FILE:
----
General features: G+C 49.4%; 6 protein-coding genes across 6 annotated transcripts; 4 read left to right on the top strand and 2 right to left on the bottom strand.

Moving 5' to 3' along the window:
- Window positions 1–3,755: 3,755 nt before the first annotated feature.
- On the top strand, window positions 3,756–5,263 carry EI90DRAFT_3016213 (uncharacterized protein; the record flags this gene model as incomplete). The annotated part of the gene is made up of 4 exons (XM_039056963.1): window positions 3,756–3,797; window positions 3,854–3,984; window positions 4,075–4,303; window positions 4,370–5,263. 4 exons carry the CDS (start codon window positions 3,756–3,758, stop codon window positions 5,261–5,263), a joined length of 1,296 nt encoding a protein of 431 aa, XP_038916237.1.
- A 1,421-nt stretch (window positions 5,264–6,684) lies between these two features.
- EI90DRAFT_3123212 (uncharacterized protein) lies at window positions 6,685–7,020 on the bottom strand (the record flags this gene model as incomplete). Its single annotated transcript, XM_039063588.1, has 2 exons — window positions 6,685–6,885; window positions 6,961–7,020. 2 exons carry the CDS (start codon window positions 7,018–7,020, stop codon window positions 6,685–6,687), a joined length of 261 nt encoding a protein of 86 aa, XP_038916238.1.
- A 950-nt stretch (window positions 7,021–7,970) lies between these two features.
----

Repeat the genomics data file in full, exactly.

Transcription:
General features: G+C 49.4%; 6 protein-coding genes across 6 annotated transcripts; 4 read left to right on the top strand and 2 right to left on the bottom strand.

Moving 5' to 3' along the window:
- Window positions 1–3,755: 3,755 nt before the first annotated feature.
- On the top strand, window positions 3,756–5,263 carry EI90DRAFT_3016213 (uncharacterized protein; the record flags this gene model as incomplete). The annotated part of the gene is made up of 4 exons (XM_039056963.1): window positions 3,756–3,797; window positions 3,854–3,984; window positions 4,075–4,303; window positions 4,370–5,263. 4 exons carry the CDS (start codon window positions 3,756–3,758, stop codon window positions 5,261–5,263), a joined length of 1,296 nt encoding a protein of 431 aa, XP_038916237.1.
- A 1,421-nt stretch (window positions 5,264–6,684) lies between these two features.
- EI90DRAFT_3123212 (uncharacterized protein) lies at window positions 6,685–7,020 on the bottom strand (the record flags this gene model as incomplete). Its single annotated transcript, XM_039063588.1, has 2 exons — window positions 6,685–6,885; window positions 6,961–7,020. 2 exons carry the CDS (start codon window positions 7,018–7,020, stop codon window positions 6,685–6,687), a joined length of 261 nt encoding a protein of 86 aa, XP_038916238.1.
- A 950-nt stretch (window positions 7,021–7,970) lies between these two features.